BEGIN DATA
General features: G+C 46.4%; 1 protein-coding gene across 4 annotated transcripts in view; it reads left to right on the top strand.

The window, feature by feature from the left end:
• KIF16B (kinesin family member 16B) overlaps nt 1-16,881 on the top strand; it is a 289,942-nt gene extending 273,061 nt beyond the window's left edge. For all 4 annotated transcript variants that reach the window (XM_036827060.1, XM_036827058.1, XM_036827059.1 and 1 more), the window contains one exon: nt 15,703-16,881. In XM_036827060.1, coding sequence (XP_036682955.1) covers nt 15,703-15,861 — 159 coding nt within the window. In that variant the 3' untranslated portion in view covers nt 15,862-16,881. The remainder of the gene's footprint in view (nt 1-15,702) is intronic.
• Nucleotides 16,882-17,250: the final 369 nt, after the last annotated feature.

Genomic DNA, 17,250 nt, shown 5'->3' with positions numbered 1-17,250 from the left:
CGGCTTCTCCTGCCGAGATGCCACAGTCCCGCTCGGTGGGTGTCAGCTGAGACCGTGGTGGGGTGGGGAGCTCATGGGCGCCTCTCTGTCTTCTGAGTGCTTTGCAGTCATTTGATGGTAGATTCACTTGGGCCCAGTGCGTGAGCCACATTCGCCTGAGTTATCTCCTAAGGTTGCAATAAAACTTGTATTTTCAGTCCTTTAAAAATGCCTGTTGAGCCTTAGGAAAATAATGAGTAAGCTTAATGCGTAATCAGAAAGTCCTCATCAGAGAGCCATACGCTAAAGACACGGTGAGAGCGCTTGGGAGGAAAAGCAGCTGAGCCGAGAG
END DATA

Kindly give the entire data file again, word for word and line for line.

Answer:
General features: G+C 46.4%; 1 protein-coding gene across 4 annotated transcripts in view; it reads left to right on the top strand.

The window, feature by feature from the left end:
• KIF16B (kinesin family member 16B) overlaps nt 1-16,881 on the top strand; it is a 289,942-nt gene extending 273,061 nt beyond the window's left edge. For all 4 annotated transcript variants that reach the window (XM_036827060.1, XM_036827058.1, XM_036827059.1 and 1 more), the window contains one exon: nt 15,703-16,881. In XM_036827060.1, coding sequence (XP_036682955.1) covers nt 15,703-15,861 — 159 coding nt within the window. In that variant the 3' untranslated portion in view covers nt 15,862-16,881. The remainder of the gene's footprint in view (nt 1-15,702) is intronic.
• Nucleotides 16,882-17,250: the final 369 nt, after the last annotated feature.

Genomic DNA, 17,250 nt, shown 5'->3' with positions numbered 1-17,250 from the left:
CGGCTTCTCCTGCCGAGATGCCACAGTCCCGCTCGGTGGGTGTCAGCTGAGACCGTGGTGGGGTGGGGAGCTCATGGGCGCCTCTCTGTCTTCTGAGTGCTTTGCAGTCATTTGATGGTAGATTCACTTGGGCCCAGTGCGTGAGCCACATTCGCCTGAGTTATCTCCTAAGGTTGCAATAAAACTTGTATTTTCAGTCCTTTAAAAATGCCTGTTGAGCCTTAGGAAAATAATGAGTAAGCTTAATGCGTAATCAGAAAGTCCTCATCAGAGAGCCATACGCTAAAGACACGGTGAGAGCGCTTGGGAGGAAAAGCAGCTGAGCCGAGAG